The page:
Washington Post Staff Writer Laura Sessions Stepp wrote yesterday about the dispute between Sharon Huff and officials at her 7-year-old son’s school in Youngsville, Louisiana.
On the whole, the article reports objective, verifiable events and statements. In addition to reporting facts about and quotes from directly-involved parties, it brings in reactions from the local community.
Its opening paragraph, though, suggests that assumptions are being made about the reader and the issues:
If you harbor any doubt how deeply troubled some Americans are by the idea of same-sex couples, especially couples with children, ask Sharon Huff. For that matter, ask her 7-year-old son, Marcus McLaurin.
Let’s deconstruct this for a moment.
The idea of same-sex couples. To those of us who are gay and/or gay-affirming, it sometimes seems that the mere concept of our existence is an issue. After all, folks like Elcio Berti, mayor of the small Brazilian city Bocaiuva do Sul, wish to ban gays from their city, and Canadian members of Parliament Larry Spencer and Reed Elley continue to support criminalization of homosexuality. Examining this objectively, though, is the bulk of American resistance targeted toward the the idea of same-sex couples and families or various degrees of recognition, integration, and affirmation of them?
Americans who are deeply troubled by gay issues. This safely describes a variety of social conservatives, self-described traditional family advocates, evangelical and/or fundamentalist Christians.
Those who harbor any doubt about how troubled folks within the aforementioned group may be about gay issues. The writer appears to be assuming that a good number of her readers could be coming from this group — folks who are not intimately aware of, or question the intensity of feelings among, social conservatives.
While we can’t know her intent, the net effect of this paragraph is to imply an “us” — the gay-affirming contingent within her audience — and a “them” — Americans who resist admitting that gays exist.
The rest of the article plays out this way:
- Paragraphs 2-7: Narrative of events at 7-year-old Marcus’ school from from his mother Sharon’s perspective
- 8-11: Responses from school officials, all supporting the school except one school board member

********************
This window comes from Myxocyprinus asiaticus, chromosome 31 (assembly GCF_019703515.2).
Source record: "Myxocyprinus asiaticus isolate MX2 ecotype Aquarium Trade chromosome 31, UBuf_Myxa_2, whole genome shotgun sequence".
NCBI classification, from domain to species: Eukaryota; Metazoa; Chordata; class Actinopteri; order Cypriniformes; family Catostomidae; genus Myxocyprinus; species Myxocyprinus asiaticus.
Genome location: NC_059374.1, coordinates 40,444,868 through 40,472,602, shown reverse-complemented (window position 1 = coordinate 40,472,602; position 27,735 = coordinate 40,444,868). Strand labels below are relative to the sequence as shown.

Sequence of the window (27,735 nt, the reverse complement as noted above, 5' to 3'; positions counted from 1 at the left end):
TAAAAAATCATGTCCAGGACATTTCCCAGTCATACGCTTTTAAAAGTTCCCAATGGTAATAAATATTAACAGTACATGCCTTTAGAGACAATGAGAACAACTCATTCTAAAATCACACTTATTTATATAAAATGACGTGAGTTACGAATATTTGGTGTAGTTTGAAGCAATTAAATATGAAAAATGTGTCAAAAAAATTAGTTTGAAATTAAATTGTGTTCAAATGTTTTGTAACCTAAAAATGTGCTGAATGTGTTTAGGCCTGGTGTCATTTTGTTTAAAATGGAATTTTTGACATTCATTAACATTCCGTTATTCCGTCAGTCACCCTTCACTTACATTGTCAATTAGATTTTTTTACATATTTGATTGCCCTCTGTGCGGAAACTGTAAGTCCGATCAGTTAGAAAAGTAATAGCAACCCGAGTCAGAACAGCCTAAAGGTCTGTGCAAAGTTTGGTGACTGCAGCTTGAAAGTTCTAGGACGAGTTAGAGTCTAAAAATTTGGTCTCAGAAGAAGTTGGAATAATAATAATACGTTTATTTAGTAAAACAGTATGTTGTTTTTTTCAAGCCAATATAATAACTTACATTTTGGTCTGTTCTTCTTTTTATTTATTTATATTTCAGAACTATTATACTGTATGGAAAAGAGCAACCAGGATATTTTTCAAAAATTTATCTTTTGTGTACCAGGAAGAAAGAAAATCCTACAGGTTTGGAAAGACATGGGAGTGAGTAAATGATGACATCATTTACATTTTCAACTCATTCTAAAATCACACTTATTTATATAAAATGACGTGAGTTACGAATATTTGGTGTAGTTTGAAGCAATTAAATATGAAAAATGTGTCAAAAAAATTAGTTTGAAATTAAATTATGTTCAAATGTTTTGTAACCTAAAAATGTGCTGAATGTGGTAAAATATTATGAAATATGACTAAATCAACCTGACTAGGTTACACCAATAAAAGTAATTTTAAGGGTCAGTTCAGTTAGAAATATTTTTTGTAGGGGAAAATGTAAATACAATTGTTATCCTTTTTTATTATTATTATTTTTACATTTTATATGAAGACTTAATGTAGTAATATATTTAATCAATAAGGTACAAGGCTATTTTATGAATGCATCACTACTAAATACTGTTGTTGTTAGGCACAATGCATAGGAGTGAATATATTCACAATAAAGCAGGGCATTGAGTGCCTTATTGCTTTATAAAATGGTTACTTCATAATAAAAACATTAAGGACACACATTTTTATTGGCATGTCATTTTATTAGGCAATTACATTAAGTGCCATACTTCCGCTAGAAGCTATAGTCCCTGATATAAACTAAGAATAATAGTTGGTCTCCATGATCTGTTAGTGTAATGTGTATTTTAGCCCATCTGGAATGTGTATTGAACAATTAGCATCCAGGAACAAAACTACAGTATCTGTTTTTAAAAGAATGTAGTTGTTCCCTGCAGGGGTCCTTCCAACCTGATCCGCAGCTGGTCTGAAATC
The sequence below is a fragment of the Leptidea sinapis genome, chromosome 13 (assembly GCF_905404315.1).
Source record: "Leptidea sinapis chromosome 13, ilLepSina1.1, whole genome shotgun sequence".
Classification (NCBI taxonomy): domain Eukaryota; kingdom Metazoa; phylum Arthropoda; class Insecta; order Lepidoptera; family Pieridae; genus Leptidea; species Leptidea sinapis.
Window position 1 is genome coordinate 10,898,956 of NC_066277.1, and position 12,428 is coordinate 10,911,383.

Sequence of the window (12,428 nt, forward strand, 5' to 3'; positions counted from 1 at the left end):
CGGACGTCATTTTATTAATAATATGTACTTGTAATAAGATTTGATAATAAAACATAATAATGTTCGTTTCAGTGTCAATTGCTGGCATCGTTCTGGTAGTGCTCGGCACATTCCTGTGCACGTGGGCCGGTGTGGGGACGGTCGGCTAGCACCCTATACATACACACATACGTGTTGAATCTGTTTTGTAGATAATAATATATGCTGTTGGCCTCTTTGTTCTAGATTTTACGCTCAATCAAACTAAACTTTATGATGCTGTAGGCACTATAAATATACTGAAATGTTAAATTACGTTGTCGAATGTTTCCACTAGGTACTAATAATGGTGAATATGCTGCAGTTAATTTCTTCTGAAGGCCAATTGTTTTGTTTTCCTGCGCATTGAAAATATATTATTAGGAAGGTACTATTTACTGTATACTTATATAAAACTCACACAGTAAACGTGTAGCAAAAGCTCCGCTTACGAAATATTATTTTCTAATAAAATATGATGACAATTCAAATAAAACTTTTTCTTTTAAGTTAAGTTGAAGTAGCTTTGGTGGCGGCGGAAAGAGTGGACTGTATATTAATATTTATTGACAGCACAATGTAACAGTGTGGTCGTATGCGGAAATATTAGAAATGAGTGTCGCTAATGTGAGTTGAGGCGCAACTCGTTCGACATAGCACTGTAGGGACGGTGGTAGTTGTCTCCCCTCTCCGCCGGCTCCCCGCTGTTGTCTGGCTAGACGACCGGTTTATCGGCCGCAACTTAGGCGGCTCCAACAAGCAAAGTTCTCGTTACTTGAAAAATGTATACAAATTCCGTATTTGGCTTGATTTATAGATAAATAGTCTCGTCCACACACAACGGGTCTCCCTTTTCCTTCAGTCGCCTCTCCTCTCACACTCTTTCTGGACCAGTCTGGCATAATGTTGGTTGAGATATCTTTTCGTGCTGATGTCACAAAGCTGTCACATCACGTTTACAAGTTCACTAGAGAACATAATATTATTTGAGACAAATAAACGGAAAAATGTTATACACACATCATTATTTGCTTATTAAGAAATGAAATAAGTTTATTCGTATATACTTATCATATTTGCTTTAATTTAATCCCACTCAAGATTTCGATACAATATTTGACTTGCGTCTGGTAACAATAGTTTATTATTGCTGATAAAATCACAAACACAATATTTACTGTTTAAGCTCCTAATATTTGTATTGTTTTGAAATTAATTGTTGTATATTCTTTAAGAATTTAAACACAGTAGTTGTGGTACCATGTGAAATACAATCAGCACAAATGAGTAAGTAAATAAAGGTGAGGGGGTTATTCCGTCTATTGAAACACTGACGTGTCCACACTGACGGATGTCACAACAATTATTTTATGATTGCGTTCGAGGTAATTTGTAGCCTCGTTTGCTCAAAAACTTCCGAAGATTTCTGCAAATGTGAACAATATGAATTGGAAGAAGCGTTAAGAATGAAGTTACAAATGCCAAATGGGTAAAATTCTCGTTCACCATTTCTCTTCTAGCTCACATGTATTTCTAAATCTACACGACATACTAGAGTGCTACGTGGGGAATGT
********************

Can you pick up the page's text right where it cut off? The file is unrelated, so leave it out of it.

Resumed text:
- 12-14: The dissenting school board member, local radio listeners, and a morning radio show host who support Sharon and Marcus
- 15-18: Sharon’s brief acquiescence to the school followed by contacting the ACLU
- 19-20: ACLU staff attorney Ken Choe
- 21-27: Sharon & Marcus’ family history leading up to and including its impact on recent events at school
- 28-31: Facts reported by the ACLU and on school documents about exchanges between Marcus and his teacher
Notably missing in this outline are responses from local folks who support the school or fall somewhere in between fully supporting either Sharon and Marcus or the school. Left open to the readers’ conjecture is the distinct possibility of a black and white world comprised of people like “us” (supporting Sharon and Marcus) and “them” (supporting the school) in which “they” are not offered a voice to explain their concerns or qualify their support.
We don’t have to venture far into our history to find coverage of glbt folks in which we were not offered a voice. Nothing is gained by being heard if others appear to be silenced as a result.
How could this piece have been better?
First, the writer could have recognized that her audience includes Americans — some social conservatives, ex-gays, evangelical Christians, for example — who share the concerns of the teacher and administrators at Gallet Elementary in some fashion without being merely troubled “by the idea of same-sex couples, especially couples with children.”
Second, once she elected to report on community response, she could have sought out feedback from folks with a broader range of perspectives. Do some conservative Christians or pastors in Lafayette reject the statement attributed by the teacher that “This kind of discussion [about having two moms] is not acceptable in [school]”? Do leaders of the Lafayette Urban Ministry have any thoughts about how the school’s purported handling of this issue impacts the welfare of the children and families it serves? What about the Catholic Diocese of Lafayette?
While I don’t concede that a pervasive liberal bias exists in media coverage of orientation-related issues, sometimes I wince at opportunities missed by thoughtful professional journalists. This is one of those times. The perceived slant of this piece doesn’t serve the supporters of gays or ex-gays, and (hindsight being 20/20, of course) a bit of attention to balance could have prevented it.